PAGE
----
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DHS Implements Changes To DACA Program In Light Of Supreme Court Ruling

  • Department of Homeland Security releases a memorandum impacting DACA in response to a June U.S. Supreme Court decision 

  • Homeland Security is undertaking a review regarding the future of DACA  

  • Grants of DACA and associated employment authorization documents are reduced from two years to one year

  • All initial requests for DACA will be rejected and all pending and future requests for advance parole from DACA grantees will be rejected absent exceptional circumstances

In response to a June U.S. Supreme Court ruling rejecting an earlier attempt to terminate the Deferred Action for Childhood Arrivals (DACA) program, the U.S. Department of Homeland Security (DHS) on July 28 released a memorandum titled “Reconsideration of the June 15, 2012 Memorandum entitled ‘Exercising Prosecutorial Discretion with Respect to Individuals Who Came to the United States as Children.’”

This new memorandum halts all “initial” applications for DACA, rejects nearly all applications for advance parole by DACA grantees, and reduces grants of DACA and associated employment authorization documents from two years to one year while it undertakes a review of the program.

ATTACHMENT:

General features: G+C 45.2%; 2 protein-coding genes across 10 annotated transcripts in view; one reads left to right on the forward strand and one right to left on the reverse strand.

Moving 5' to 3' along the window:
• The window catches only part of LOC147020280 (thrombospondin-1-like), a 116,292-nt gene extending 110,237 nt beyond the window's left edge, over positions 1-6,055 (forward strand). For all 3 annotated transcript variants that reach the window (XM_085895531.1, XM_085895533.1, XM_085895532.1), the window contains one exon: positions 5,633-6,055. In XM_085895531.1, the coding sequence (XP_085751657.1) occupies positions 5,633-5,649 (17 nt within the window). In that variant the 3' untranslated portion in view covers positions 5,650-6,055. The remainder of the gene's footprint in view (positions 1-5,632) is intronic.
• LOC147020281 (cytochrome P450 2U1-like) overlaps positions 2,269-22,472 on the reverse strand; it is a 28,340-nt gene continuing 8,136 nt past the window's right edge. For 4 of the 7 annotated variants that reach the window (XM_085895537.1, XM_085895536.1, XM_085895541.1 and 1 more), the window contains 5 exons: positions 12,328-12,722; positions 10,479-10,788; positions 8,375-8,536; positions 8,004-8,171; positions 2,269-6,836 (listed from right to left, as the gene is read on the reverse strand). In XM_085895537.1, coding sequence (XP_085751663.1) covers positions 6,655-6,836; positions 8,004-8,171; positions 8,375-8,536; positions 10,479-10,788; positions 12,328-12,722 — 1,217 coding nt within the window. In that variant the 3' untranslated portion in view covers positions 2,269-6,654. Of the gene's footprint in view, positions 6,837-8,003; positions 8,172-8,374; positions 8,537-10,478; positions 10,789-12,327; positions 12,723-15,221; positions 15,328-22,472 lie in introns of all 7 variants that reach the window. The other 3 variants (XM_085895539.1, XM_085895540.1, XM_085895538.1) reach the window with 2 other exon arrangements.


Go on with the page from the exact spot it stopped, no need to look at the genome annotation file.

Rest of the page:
Since a federal court announced earlier this month that the DHS must begin to accept new applications for DACA as a result of the Supreme Court’s ruling, it is likely that the memorandum may be subject to a legal challenge.

After the Trump administration attempted to rescind DACA under then-Attorney General Jeff Sessions and then-DHS Secretary Elaine Duke, several legal challenges ensued. While all parties agreed that the administration possessed the authority to rescind DACA, the dispute primarily concerned the procedure the administration was required to follow in rescinding DACA.

Several lower courts blocked the effort and their cases ended up at the U.S. Supreme Court for review. In June, in Department of Homeland Security v. Regents of the University of California, the Supreme Court blocked an earlier attempt by the Trump administration to rescind DACA. It ruled that the Administration failed to provide an adequate reason to justify ending the program. 

Even with this memorandum, employers may continue to legally employ DACA grantees, so long as these individuals continue to possess valid employment authorization documents.  Employers and individuals with DACA grants should note that moving forward, the validity periods for DACA renewals and associated employment authorization documents are reduced to one year, and plan accordingly. Employers should ensure that employees with a grant of DACA file applications for renewal well in advance of the expiration date, and take into account current immigration processing times and production delays with the issuance of employment authorization documents. 

As a reminder, the DACA category is not eligible for an automatic extension of employment authorization based solely upon the filing of a renewal request.